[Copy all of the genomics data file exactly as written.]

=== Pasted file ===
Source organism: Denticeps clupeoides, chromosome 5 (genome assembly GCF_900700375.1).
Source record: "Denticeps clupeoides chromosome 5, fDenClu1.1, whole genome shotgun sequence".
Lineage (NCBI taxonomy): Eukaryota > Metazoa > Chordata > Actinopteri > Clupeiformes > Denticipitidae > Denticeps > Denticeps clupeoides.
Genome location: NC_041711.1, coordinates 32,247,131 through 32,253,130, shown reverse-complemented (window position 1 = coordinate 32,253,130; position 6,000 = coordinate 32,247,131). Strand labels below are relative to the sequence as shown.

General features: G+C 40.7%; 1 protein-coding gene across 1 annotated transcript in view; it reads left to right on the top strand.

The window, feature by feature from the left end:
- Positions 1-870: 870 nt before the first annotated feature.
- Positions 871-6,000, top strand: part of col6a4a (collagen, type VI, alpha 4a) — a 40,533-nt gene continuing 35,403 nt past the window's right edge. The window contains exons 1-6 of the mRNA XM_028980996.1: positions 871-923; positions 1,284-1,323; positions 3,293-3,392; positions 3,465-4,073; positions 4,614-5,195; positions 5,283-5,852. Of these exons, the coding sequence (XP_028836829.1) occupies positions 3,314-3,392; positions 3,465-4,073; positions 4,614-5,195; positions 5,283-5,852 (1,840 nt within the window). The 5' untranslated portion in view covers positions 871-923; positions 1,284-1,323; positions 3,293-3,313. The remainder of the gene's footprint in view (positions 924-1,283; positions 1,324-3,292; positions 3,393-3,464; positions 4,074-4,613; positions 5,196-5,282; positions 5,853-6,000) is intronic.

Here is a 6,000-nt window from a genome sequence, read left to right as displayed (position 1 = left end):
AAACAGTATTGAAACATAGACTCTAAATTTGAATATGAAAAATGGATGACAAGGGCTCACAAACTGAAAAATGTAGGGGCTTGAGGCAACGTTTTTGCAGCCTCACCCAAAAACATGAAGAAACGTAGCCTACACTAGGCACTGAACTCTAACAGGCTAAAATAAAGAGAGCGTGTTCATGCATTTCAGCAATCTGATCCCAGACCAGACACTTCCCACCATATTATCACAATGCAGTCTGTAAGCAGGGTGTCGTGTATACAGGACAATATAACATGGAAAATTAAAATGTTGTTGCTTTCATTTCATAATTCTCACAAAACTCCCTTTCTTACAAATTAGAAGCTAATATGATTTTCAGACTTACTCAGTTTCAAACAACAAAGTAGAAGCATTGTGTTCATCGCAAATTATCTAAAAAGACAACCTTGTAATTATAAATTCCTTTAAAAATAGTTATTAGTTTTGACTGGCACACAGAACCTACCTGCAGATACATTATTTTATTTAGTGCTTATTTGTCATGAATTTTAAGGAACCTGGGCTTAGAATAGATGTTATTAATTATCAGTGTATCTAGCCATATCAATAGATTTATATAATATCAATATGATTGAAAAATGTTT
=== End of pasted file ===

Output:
Source organism: Denticeps clupeoides, chromosome 5 (genome assembly GCF_900700375.1).
Source record: "Denticeps clupeoides chromosome 5, fDenClu1.1, whole genome shotgun sequence".
Lineage (NCBI taxonomy): Eukaryota > Metazoa > Chordata > Actinopteri > Clupeiformes > Denticipitidae > Denticeps > Denticeps clupeoides.
Genome location: NC_041711.1, coordinates 32,247,131 through 32,253,130, shown reverse-complemented (window position 1 = coordinate 32,253,130; position 6,000 = coordinate 32,247,131). Strand labels below are relative to the sequence as shown.

General features: G+C 40.7%; 1 protein-coding gene across 1 annotated transcript in view; it reads left to right on the top strand.

The window, feature by feature from the left end:
- Positions 1-870: 870 nt before the first annotated feature.
- Positions 871-6,000, top strand: part of col6a4a (collagen, type VI, alpha 4a) — a 40,533-nt gene continuing 35,403 nt past the window's right edge. The window contains exons 1-6 of the mRNA XM_028980996.1: positions 871-923; positions 1,284-1,323; positions 3,293-3,392; positions 3,465-4,073; positions 4,614-5,195; positions 5,283-5,852. Of these exons, the coding sequence (XP_028836829.1) occupies positions 3,314-3,392; positions 3,465-4,073; positions 4,614-5,195; positions 5,283-5,852 (1,840 nt within the window). The 5' untranslated portion in view covers positions 871-923; positions 1,284-1,323; positions 3,293-3,313. The remainder of the gene's footprint in view (positions 924-1,283; positions 1,324-3,292; positions 3,393-3,464; positions 4,074-4,613; positions 5,196-5,282; positions 5,853-6,000) is intronic.

Here is a 6,000-nt window from a genome sequence, read left to right as displayed (position 1 = left end):
AAACAGTATTGAAACATAGACTCTAAATTTGAATATGAAAAATGGATGACAAGGGCTCACAAACTGAAAAATGTAGGGGCTTGAGGCAACGTTTTTGCAGCCTCACCCAAAAACATGAAGAAACGTAGCCTACACTAGGCACTGAACTCTAACAGGCTAAAATAAAGAGAGCGTGTTCATGCATTTCAGCAATCTGATCCCAGACCAGACACTTCCCACCATATTATCACAATGCAGTCTGTAAGCAGGGTGTCGTGTATACAGGACAATATAACATGGAAAATTAAAATGTTGTTGCTTTCATTTCATAATTCTCACAAAACTCCCTTTCTTACAAATTAGAAGCTAATATGATTTTCAGACTTACTCAGTTTCAAACAACAAAGTAGAAGCATTGTGTTCATCGCAAATTATCTAAAAAGACAACCTTGTAATTATAAATTCCTTTAAAAATAGTTATTAGTTTTGACTGGCACACAGAACCTACCTGCAGATACATTATTTTATTTAGTGCTTATTTGTCATGAATTTTAAGGAACCTGGGCTTAGAATAGATGTTATTAATTATCAGTGTATCTAGCCATATCAATAGATTTATATAATATCAATATGATTGAAAAATGTTT